Salvia officinalis (sage, also called garden sage, or common sage) is a perennial, evergreen subshrub, with woody stems, grayish leaves, and blue to purplish flowers. It is a member of the family Lamiaceae and is native to the Mediterranean region, though it has naturalized in many places throughout the world. It has a long history of medicinal and culinary use, and in modern times as an ornamental garden plant. The common name “sage” is also used for a number of related and unrelated species.




  1. Buy sage seeds or a sage plant.You can begin growing sage using several methods. If you’ve never had sage before, you can either plant fresh sage seeds(which can be temperamental) or purchase a small plant from the garden center and transplant it into your garden or a clay pot.
    • If you decide to plant seeds, they should be planted in late spring (in a bed or in a container) about 1/8 inch deep and 24 to 30 inches apart. They will take 10 to 21 days to germinate.
    • However, ff you already have an established sage plant, you can use cuttings or layering techniques to grow a new plant.
  2. Prepare the soil.Sage grows well in rich clay loam that drains well and is rich in nitrogen. It prefers soil with a pH of 6.0 to 6.5.
    • If you’re using clay soil, try mixing in some some sand and organic matter. This lightens the soil and helps with drainage.
    • Sage grows best amongst other perennial herbs which favor grittier soil, such as thyme, oregano, marjoram and parsley.
  3. Go easy with watering.When the sage plants are small, you should mist them with water in order to keep the soil moist.
    • But when they reach maturity, you should only water sage when the soil surrounding the plant is dry to the touch.
    • In fact, in some climates you won’t need to water your sage at all – they’ll get all the moisture they need from rainfall.
    • Sage is a tough little plant and is very drought-tolerant.
  4. Provide adequate sunlight.Ideally, sage plants should grow in full sun, but they will also survive in light shade in hotter areas.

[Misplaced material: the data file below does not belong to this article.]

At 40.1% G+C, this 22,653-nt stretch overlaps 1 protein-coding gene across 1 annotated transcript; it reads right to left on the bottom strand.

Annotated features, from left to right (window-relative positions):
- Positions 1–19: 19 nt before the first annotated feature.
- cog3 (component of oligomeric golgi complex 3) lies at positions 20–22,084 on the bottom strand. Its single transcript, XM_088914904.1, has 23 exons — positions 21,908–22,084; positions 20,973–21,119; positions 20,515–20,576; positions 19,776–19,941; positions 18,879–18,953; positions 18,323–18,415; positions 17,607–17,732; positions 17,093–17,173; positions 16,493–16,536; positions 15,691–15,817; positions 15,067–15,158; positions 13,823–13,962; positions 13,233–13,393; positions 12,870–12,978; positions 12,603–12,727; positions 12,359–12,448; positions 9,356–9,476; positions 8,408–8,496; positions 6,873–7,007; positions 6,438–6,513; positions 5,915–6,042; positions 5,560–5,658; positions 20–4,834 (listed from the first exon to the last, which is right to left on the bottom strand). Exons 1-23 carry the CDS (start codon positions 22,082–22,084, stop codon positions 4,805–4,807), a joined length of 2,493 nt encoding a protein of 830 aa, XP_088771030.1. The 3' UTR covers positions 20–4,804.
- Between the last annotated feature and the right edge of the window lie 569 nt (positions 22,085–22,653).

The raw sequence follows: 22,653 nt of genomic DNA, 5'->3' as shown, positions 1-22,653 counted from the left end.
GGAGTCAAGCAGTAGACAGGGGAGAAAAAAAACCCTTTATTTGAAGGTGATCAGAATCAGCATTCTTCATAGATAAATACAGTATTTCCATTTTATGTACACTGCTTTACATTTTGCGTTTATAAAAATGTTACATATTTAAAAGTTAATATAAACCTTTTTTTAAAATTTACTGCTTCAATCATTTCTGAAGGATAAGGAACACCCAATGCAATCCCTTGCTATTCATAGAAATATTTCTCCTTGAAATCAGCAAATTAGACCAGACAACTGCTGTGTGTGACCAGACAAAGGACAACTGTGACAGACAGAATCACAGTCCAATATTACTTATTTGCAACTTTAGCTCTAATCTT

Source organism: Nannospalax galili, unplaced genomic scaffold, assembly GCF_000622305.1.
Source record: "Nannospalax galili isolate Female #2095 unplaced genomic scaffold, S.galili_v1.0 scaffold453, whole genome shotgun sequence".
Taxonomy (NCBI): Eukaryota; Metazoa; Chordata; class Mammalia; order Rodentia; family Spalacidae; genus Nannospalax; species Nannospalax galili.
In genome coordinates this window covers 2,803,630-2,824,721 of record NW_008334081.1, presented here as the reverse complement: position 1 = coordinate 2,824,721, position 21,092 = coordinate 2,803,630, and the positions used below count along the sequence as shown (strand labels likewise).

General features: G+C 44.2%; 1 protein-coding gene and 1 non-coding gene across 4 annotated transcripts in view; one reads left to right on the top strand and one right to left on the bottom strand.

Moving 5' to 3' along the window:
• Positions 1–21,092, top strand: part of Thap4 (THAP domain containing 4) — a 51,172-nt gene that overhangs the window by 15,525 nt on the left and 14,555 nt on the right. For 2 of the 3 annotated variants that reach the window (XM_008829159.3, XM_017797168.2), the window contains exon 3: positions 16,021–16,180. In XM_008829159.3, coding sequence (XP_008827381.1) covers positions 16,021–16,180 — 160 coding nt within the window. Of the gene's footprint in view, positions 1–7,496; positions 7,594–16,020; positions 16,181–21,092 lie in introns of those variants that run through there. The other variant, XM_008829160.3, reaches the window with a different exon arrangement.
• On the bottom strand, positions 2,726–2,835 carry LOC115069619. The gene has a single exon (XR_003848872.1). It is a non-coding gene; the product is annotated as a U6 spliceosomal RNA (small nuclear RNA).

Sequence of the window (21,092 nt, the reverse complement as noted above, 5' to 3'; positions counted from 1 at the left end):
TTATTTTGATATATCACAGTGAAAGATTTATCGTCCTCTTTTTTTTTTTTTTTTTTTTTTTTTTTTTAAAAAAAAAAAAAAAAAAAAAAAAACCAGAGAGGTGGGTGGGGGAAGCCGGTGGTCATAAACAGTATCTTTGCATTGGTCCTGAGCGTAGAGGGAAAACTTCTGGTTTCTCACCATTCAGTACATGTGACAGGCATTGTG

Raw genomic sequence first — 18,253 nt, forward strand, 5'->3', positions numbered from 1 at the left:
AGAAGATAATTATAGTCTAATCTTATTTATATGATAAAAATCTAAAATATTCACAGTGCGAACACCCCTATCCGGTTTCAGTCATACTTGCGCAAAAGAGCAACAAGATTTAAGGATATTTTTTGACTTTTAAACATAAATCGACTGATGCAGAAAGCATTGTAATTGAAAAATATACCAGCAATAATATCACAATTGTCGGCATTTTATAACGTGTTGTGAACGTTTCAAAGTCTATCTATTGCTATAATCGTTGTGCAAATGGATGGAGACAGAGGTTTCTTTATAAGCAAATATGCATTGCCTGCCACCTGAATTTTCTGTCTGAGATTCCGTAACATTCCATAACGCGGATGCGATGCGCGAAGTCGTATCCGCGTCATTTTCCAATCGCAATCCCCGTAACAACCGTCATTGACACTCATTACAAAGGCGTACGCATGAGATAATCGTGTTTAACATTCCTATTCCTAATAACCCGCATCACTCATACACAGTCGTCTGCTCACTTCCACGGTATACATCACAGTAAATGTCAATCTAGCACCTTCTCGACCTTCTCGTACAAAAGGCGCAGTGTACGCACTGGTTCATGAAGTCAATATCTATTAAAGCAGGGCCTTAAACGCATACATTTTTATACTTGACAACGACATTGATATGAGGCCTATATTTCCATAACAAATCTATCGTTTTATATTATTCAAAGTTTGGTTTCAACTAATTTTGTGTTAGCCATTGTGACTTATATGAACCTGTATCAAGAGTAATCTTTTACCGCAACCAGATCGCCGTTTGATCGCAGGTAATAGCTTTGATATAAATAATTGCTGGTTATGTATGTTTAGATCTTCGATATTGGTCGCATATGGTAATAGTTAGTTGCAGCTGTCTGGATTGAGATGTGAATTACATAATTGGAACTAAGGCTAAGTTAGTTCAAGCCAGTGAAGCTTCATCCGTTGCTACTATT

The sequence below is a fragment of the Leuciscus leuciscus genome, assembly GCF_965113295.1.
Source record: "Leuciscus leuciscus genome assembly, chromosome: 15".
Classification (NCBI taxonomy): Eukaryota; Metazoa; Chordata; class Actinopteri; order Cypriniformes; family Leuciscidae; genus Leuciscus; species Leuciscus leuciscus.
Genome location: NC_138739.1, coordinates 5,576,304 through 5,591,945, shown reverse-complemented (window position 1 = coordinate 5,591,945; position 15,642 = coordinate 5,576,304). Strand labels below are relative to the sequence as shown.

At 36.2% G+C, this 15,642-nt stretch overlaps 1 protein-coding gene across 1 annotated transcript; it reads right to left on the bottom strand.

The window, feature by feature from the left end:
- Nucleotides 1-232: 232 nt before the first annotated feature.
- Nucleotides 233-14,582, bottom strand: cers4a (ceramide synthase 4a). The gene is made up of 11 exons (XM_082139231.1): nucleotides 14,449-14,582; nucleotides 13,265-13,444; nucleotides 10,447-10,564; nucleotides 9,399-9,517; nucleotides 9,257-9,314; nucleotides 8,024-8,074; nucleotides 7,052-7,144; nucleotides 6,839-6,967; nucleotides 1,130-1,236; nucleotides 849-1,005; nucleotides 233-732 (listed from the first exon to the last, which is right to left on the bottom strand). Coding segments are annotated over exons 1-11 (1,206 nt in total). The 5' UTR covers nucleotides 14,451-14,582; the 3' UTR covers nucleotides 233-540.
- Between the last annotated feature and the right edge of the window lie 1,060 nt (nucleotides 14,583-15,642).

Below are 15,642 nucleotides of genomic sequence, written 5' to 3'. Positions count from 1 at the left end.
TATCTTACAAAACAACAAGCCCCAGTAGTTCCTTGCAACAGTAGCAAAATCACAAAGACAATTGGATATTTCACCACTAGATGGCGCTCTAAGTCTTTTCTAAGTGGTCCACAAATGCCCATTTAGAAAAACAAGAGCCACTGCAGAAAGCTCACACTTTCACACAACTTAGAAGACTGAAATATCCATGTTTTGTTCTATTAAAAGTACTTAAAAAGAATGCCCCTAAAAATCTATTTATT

• If sage is exposed to too much shade, it will grow leggy and flop over. So if you keep your sage plant in an indoor area without much sunlight, you can use fluorescent lights instead. Standard fluorescent lamps should be 2 – 4 inches above the plants.


  • However, high output fluorescent, compact fluorescent, or high intensity discharge (metal halide or high pressure sodium) plant growing lights work better and, if used, should be placed 2–4 feet (0.6–1.2 m) about the plants.
  1. Prune the sage in early spring.Prune the older, woodier stems in early spring, after the danger of freezing is past but before new growth has really begun. Prune each stem by about a third.
  2. Prevent mildew.Mildew is one of the only problems sage-growers have to deal with. You can avoid it by watching the plants carefully during hot, humid weather and by thinning the plants regularly to increase air circulation.
    • You can also try mulching the earth around the plant with pebbles, as this helps any moisture to evaporate more quickly.
    • If mildew does develop on you plant, try spritzing it with a horticultural oil or sulfur spray.
  3. Control pests.Sage is usually not a target for pests, but sometimes it will be affected by spider mites, thrips, and Spittlebugs. If you notice any pests, try using an organic pesticide (like pyrethrum) or an insecticidal soap to keep them under control.